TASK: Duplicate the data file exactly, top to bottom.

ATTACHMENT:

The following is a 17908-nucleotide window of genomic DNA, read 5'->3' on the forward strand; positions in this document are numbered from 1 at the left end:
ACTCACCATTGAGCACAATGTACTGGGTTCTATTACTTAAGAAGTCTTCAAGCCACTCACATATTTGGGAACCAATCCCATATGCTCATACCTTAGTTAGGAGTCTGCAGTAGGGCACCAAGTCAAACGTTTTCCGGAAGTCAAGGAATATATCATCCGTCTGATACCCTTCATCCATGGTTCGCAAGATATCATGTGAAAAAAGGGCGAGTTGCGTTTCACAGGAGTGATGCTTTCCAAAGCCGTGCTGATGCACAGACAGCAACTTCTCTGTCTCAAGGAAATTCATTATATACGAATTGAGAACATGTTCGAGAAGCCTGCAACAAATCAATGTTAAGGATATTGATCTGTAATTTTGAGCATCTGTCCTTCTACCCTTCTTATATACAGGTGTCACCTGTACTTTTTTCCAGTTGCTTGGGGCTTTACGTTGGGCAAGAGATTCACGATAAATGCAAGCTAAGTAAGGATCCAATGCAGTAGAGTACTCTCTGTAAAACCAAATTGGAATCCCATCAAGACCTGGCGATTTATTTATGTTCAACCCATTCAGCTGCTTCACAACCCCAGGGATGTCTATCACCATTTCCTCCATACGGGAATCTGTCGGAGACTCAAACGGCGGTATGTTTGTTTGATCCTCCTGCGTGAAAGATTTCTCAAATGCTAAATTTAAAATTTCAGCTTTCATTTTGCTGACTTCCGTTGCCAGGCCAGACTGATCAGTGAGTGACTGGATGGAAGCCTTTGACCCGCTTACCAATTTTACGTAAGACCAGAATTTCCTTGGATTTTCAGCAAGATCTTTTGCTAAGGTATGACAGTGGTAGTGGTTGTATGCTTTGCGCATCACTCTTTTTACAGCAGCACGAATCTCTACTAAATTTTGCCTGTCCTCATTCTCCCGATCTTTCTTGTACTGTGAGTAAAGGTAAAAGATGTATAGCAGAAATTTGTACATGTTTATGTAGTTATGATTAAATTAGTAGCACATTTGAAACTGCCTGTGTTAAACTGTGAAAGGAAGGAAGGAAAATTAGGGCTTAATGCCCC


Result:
The following is a 17908-nucleotide window of genomic DNA, read 5'->3' on the forward strand; positions in this document are numbered from 1 at the left end:
ACTCACCATTGAGCACAATGTACTGGGTTCTATTACTTAAGAAGTCTTCAAGCCACTCACATATTTGGGAACCAATCCCATATGCTCATACCTTAGTTAGGAGTCTGCAGTAGGGCACCAAGTCAAACGTTTTCCGGAAGTCAAGGAATATATCATCCGTCTGATACCCTTCATCCATGGTTCGCAAGATATCATGTGAAAAAAGGGCGAGTTGCGTTTCACAGGAGTGATGCTTTCCAAAGCCGTGCTGATGCACAGACAGCAACTTCTCTGTCTCAAGGAAATTCATTATATACGAATTGAGAACATGTTCGAGAAGCCTGCAACAAATCAATGTTAAGGATATTGATCTGTAATTTTGAGCATCTGTCCTTCTACCCTTCTTATATACAGGTGTCACCTGTACTTTTTTCCAGTTGCTTGGGGCTTTACGTTGGGCAAGAGATTCACGATAAATGCAAGCTAAGTAAGGATCCAATGCAGTAGAGTACTCTCTGTAAAACCAAATTGGAATCCCATCAAGACCTGGCGATTTATTTATGTTCAACCCATTCAGCTGCTTCACAACCCCAGGGATGTCTATCACCATTTCCTCCATACGGGAATCTGTCGGAGACTCAAACGGCGGTATGTTTGTTTGATCCTCCTGCGTGAAAGATTTCTCAAATGCTAAATTTAAAATTTCAGCTTTCATTTTGCTGACTTCCGTTGCCAGGCCAGACTGATCAGTGAGTGACTGGATGGAAGCCTTTGACCCGCTTACCAATTTTACGTAAGACCAGAATTTCCTTGGATTTTCAGCAAGATCTTTTGCTAAGGTATGACAGTGGTAGTGGTTGTATGCTTTGCGCATCACTCTTTTTACAGCAGCACGAATCTCTACTAAATTTTGCCTGTCCTCATTCTCCCGATCTTTCTTGTACTGTGAGTAAAGGTAAAAGATGTATAGCAGAAATTTGTACATGTTTATGTAGTTATGATTAAATTAGTAGCACATTTGAAACTGCCTGTGTTAAACTGTGAAAGGAAGGAAGGAAAATTAGGGCTTAATGCCCC